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Source: Security Wire Digest

Posted on March 29, 2001

      Online advertising giant DoubleClick is getting some unwelcome exposure by a French hacker group, which claims it found a 2-year-old backdoor program on the company's Microsoft IIS servers.

      Kitetoa members this week announced they found files on a doubleclick.net server that suggest the box was exploited in 1999, around the same time as the discovery of an IIS buffer overflow vulnerability. If true, DoubleClick's database on Internet consumers' shopping habits may have been as available to hackers as a weekend grocery flyer, say the hackers.In published reports, DoubleClick CPO Jules Polonetsky confirmed that the company's system and that of a subsidiary -- Abacus Online -- had been attacked twice in the past week, but the attempts were unsuccessful and no data was compromised.

      In an exercise conducted March 19, Kitetoa hackers say they placed a backdoor program on an IIS 4 Web server used for the company's corporate Web site. However, the attackers could not execute the file because the folder holding the program didn't have script access. That IIS bug was exploited around the same time to view files--including source code for an active server page containing a username and password--on an Abacus server. But the Abacus machine, used for development only, did not host live customer data, according to Polonetsky.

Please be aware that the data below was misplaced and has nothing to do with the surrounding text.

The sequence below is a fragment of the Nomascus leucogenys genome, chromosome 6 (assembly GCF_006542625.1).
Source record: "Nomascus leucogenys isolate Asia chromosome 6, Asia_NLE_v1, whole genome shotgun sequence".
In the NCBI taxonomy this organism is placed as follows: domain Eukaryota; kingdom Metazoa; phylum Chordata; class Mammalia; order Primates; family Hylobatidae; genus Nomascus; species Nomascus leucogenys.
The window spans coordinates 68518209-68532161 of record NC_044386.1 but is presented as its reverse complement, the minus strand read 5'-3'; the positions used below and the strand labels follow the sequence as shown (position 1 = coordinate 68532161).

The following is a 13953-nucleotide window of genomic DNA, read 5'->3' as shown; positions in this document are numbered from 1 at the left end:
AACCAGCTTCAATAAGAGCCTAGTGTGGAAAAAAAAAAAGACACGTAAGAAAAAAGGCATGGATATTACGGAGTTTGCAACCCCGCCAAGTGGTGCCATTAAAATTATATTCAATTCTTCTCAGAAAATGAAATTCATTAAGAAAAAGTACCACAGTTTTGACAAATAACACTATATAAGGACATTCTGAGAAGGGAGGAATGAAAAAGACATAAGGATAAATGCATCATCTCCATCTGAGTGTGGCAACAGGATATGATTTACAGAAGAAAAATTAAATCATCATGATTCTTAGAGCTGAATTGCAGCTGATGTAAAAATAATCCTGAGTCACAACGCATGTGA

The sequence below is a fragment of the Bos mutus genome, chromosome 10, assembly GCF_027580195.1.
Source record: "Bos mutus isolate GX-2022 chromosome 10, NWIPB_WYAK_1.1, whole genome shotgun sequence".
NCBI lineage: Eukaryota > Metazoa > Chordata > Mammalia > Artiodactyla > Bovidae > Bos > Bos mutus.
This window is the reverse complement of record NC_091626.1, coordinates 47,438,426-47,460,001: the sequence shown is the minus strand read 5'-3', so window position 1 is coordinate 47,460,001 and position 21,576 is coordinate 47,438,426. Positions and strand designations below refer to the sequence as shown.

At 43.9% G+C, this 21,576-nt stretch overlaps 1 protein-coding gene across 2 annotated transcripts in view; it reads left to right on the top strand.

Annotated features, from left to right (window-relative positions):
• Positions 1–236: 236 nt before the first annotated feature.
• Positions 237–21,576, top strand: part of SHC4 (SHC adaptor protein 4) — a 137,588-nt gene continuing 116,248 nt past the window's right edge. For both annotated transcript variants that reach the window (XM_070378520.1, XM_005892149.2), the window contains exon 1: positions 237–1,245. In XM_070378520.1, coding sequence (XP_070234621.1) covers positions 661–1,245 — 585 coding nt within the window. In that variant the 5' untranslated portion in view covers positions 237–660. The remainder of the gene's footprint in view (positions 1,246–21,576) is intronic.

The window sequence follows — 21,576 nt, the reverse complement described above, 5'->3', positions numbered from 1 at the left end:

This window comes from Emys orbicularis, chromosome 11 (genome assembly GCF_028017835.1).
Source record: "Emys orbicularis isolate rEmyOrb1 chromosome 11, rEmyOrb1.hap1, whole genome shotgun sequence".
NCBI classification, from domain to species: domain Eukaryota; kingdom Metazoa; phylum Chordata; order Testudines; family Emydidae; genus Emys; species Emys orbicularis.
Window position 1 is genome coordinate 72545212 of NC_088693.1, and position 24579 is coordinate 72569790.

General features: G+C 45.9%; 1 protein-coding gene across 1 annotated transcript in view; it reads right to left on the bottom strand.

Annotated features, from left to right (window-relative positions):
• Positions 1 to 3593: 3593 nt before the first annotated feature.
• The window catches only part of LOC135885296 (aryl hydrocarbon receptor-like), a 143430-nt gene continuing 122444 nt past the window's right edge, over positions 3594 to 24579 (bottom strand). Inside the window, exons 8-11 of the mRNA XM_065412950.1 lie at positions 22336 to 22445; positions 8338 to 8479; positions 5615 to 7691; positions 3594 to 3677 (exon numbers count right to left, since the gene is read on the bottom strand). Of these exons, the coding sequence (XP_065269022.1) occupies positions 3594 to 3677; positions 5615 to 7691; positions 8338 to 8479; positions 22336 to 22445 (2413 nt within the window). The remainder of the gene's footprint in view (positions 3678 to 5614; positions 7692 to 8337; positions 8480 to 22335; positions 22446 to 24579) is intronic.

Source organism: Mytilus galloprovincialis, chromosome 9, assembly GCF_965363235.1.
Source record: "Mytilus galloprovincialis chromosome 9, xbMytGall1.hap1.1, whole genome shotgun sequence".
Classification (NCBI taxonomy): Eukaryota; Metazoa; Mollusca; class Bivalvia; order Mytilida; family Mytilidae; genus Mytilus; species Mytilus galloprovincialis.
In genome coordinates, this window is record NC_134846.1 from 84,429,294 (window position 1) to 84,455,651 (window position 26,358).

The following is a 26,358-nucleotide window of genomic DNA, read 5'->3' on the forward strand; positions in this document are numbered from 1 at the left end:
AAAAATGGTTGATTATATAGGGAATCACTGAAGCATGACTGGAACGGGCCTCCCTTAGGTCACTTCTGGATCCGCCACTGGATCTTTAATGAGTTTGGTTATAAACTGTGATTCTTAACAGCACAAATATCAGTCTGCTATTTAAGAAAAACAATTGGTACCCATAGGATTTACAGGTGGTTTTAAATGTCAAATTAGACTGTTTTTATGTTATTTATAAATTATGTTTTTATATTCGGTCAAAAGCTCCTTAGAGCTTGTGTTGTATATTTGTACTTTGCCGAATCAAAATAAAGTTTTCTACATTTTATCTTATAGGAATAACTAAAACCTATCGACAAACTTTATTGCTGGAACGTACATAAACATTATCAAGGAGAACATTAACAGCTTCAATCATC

DoubleClick said it's undergoing a comprehensive security audit, including outside penetration tests. Authorities were not contacted to investigate, according to reports.

      Regardless of when the attacks occurred, the breaches raise questions about why the advertising company, which collects consumers' shopping data, failed to patch an old, well-known Unicode hole. Some security experts are dubious of Kitetoa's actions, which a few characterize as a penetration test without the target's permission. Others challenge DoubleClick to back its claim that no damage was done, particularly to Abacus' dummy server.

      "We see a lot of people embedding usernames and passwords in the source code with the misunderstanding that external users are not going to be able to review their source code," noted Ollie Whitehouse, managing security architect for security consulting firm @stake, in a news report. "And typically the passwords you see embedded in ASP pages are for connecting to back-end databases or systems of some kind."

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